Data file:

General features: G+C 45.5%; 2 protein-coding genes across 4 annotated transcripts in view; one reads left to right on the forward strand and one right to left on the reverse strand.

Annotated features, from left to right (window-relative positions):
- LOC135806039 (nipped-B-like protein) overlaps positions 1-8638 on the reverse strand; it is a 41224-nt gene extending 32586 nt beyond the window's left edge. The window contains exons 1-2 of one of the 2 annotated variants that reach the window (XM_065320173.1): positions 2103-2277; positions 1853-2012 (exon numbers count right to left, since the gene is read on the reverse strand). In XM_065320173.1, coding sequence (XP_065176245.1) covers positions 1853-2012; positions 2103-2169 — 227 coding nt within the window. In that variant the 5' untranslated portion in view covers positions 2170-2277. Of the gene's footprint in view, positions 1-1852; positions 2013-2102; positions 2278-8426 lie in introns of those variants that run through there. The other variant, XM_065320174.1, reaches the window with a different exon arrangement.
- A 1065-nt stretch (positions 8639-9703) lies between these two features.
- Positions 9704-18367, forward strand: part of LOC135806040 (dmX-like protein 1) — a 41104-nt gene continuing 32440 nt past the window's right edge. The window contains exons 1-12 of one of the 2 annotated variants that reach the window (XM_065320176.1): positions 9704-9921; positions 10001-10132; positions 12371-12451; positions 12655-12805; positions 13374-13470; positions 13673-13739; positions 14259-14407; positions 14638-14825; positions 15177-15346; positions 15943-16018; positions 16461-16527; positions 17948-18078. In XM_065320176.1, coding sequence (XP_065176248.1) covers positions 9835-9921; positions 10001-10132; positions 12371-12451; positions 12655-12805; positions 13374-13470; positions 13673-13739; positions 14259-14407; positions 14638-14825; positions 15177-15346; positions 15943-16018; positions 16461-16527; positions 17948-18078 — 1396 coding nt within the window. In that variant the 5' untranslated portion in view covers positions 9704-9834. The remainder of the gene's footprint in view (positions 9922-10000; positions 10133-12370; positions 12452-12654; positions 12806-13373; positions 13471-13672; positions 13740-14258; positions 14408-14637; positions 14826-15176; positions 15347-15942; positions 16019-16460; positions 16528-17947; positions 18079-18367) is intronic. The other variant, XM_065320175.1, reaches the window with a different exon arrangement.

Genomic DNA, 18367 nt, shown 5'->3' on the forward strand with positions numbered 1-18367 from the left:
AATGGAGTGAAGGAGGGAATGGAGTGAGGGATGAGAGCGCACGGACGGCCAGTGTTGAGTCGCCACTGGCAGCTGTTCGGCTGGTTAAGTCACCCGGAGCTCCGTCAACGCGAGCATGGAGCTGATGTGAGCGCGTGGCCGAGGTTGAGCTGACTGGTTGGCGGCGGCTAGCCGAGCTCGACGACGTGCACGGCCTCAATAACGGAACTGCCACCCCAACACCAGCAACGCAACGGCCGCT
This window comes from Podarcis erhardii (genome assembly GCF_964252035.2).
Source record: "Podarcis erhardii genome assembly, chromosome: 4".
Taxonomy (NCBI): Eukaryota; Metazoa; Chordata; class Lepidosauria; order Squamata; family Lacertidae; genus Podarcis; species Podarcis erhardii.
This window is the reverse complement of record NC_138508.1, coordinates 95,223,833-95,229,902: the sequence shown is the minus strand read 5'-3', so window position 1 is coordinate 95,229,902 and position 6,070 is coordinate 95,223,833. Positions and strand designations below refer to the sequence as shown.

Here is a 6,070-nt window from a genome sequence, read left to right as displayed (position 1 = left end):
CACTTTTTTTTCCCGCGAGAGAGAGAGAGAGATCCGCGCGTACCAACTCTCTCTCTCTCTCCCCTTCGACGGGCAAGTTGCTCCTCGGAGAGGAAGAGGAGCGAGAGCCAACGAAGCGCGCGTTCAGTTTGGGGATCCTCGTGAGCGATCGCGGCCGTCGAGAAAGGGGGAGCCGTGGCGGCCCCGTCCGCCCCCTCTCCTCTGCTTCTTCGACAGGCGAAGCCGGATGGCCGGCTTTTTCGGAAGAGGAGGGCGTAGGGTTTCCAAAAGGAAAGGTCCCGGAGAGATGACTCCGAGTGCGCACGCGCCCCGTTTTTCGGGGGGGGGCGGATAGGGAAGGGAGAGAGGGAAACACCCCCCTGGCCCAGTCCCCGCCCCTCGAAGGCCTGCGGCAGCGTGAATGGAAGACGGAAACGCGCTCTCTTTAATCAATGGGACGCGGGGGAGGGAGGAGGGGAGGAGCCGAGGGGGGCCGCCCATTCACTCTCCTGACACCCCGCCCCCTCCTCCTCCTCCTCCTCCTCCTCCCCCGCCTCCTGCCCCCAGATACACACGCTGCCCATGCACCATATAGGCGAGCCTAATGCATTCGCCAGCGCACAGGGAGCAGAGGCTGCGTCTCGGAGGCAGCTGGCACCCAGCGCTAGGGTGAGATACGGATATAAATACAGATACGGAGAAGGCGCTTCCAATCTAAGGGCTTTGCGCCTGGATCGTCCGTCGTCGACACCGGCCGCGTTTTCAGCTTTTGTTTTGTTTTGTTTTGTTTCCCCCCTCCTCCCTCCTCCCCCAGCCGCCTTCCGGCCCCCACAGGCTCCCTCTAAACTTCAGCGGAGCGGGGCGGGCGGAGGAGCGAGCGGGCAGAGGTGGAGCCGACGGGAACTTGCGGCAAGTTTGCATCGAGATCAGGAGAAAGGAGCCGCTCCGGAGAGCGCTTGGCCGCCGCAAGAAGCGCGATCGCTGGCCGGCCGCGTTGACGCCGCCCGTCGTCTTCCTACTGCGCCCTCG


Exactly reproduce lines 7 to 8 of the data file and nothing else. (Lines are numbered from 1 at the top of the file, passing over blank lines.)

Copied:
AATGGAGTGAAGGAGGGAATGGAGTGAGGGATGAGAGCGCACGGACGGCCAGTGTTGAGTCGCCACTGGCAGCTGTTCGGCTGGTTAAGTCACCCGGAGCTCCGTCAACGCGAGCATGGAGCTGATGTGAGCGCGTGGCCGAGGTTGAGCTGACTGGTTGGCGGCGGCTAGCCGAGCTCGACGACGTGCACGGCCTCAATAACGGAACTGCCACCCCAACACCAGCAACGCAACGGCCGCT
This window comes from Podarcis erhardii (genome assembly GCF_964252035.2).